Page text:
How to Pick a Career (That Actually Fits You) - Wait But Why
Today’s career landscape isn’t a lineup of tunnels, it’s a massive, impossibly complex, rapidly changing science laboratory.
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Time. A typical career will take up somewhere between 20% and 60% of your meaningful adult time.
Quality of Life. Your career has a major effect on all your non-career hours.
Impact. Whatever shape your career path ends up taking, the world will be altered by it.
Identity. We tell people about our careers by telling them what we are.
The landscape today is made up of thousands of options and the way things work today, if there’s an option you want that’s not already out there, you can probably create it for yourself.
Specific Career Path.
A career path is like a game board. The conventional wisdom bookshelf contains instruction booklets for only a small fraction of today’s available game boards—and those that it does have usually tell you how that game was played in the past, even though the current game board has evolved significantly into something with new kinds of opportunities and different rules and loopholes.
When assessing your chances on a certain career path, the key question is:
With enough time, could you get good enough at this game to potentially reach whatever your definition of success is in that career?
you are able to plot your career path forward.
SIMILAR ARTICLES & IDEAS:
Career plans should leverage your assets, set you in direction of your aspirations, and account for the market realities.
A person with a foundation of knowledge and skills will make more money and most likely live a more meaningful life.
There’s a similar belief in start-ups: technology companies focus on learning over profitability in the early years to maximize revenue in the later years.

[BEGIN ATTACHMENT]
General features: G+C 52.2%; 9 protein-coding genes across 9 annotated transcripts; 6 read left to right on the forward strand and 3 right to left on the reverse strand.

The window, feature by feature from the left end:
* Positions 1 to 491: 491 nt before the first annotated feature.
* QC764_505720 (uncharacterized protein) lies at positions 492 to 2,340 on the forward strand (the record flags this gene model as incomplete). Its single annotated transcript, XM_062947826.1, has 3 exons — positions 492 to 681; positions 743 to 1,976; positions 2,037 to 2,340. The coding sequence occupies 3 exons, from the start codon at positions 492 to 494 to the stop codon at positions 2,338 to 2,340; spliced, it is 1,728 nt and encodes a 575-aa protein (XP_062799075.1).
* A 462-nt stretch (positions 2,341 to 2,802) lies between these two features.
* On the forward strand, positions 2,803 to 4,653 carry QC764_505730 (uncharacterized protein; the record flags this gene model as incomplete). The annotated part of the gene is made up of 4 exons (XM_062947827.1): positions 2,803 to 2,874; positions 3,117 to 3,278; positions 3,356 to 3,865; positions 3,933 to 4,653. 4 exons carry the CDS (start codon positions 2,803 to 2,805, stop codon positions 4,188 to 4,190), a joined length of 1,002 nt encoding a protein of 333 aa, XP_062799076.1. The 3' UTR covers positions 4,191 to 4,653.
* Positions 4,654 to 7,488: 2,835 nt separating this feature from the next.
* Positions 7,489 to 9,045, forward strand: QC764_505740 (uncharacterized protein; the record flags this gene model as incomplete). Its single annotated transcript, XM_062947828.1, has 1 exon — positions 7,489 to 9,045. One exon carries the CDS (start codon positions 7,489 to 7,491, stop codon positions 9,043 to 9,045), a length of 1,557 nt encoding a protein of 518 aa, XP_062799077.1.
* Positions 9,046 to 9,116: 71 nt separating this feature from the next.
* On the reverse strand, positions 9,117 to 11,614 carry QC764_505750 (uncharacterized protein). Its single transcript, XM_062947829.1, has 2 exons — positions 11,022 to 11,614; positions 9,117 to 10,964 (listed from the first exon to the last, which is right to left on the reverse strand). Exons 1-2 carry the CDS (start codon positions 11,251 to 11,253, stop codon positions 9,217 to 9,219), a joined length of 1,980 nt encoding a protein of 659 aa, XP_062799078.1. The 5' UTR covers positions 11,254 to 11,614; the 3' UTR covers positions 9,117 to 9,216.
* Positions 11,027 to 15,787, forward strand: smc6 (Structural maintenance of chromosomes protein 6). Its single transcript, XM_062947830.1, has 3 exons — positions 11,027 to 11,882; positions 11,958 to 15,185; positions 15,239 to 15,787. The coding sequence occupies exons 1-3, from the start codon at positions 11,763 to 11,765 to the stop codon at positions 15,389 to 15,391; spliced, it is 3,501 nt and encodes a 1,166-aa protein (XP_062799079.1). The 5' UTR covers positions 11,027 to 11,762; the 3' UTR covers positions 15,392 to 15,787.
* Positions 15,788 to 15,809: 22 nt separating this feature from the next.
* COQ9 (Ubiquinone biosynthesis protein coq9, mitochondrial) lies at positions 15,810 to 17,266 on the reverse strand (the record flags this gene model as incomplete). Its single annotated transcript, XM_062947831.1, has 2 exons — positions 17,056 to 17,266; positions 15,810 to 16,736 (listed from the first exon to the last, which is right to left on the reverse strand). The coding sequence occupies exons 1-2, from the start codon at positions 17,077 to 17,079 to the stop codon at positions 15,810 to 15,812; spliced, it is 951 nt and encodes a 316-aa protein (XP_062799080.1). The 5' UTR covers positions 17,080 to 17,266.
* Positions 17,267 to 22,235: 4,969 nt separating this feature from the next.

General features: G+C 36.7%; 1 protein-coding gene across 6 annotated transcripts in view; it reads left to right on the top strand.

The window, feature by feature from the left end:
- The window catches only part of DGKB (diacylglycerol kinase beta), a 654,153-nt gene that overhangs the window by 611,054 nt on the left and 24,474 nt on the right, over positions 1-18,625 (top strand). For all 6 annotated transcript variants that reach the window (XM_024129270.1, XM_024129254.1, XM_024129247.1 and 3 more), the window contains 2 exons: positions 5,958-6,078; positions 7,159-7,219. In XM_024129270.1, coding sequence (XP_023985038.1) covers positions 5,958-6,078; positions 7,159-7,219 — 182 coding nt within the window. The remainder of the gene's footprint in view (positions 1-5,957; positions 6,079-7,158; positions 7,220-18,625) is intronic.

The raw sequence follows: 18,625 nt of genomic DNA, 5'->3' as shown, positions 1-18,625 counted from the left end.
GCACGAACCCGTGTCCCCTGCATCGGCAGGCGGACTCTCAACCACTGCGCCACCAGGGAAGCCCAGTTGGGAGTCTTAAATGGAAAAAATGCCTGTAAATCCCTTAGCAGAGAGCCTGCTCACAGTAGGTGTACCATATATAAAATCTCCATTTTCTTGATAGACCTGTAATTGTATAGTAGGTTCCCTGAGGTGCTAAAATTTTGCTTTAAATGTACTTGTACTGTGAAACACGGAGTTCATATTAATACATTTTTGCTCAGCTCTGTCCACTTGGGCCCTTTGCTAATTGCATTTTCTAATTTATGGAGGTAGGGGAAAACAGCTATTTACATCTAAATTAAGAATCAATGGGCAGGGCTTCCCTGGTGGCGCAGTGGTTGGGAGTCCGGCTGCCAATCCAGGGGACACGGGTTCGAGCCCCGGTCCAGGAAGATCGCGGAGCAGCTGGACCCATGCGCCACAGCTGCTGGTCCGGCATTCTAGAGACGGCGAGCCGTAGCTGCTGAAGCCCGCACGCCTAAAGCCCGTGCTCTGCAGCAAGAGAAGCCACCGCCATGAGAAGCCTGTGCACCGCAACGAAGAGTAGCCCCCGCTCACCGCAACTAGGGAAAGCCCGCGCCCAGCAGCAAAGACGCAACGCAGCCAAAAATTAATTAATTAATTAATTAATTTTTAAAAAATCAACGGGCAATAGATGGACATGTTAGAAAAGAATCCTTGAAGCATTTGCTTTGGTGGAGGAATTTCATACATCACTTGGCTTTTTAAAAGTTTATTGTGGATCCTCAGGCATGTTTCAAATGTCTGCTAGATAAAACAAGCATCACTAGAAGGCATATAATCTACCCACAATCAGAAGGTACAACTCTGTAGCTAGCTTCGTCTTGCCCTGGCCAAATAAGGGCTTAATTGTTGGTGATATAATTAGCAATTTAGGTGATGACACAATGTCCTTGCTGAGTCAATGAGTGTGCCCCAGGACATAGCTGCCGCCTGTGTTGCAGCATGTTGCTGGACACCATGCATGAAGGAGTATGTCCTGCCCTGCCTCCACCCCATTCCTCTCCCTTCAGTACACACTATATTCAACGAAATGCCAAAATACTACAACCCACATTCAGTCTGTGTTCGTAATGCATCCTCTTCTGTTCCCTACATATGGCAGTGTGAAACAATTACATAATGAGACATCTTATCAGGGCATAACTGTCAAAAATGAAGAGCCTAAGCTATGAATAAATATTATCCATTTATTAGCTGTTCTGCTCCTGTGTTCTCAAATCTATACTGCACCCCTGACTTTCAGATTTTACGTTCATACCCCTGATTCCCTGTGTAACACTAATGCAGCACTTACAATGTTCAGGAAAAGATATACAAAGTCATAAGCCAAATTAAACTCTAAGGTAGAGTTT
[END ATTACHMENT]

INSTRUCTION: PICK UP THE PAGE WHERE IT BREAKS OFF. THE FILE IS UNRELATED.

Prioritize plans that offer the best chance at learning about yourself and the world. Ask yourself, “Which plan offers the most learning potential?”
Any entrepreneur (and any expert on cognition / learning) will tell you that practical knowledge is best developed by doing, not just thinking or planning.
For careers, too, you don’t know what the best plan is until you try.
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Take the goal you didn’t achieve and try a different approach. Doing the same thing over and over to achieve your goal is the definition of insanity.
Your heroes miss their goals too. ...
You can’t please everybody that you meet in life.
Critics are not all bad. You can learn things about yourself from them too. The solution is to learn from criticism, not be afraid of it.
See career challenges for what they are: an opportunity to try something different.
If your career never got messed up, then you’d probably stay in your comfort-zone for your entire life and never try something different.
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Without these, you’ll most likely struggle hard and fail.
Don't run from your career because you've broken down in it. Running away will not solve your problems – they’ll just be repeated in the next career.
Make your situation better by repairing broken relationships, finding your voice, growing out skills, and becoming more competent. Then, when you do leave, you’ll be able to achieve the next level of success.
... that will support your transition.
Do solid research and explore your desired change with your accountant and financial consultant and experts in that career, to understand clearly, without emotion, the financial requirements necessary to support you through what can be years of transition. If there’s no money available, wait until you can access some.
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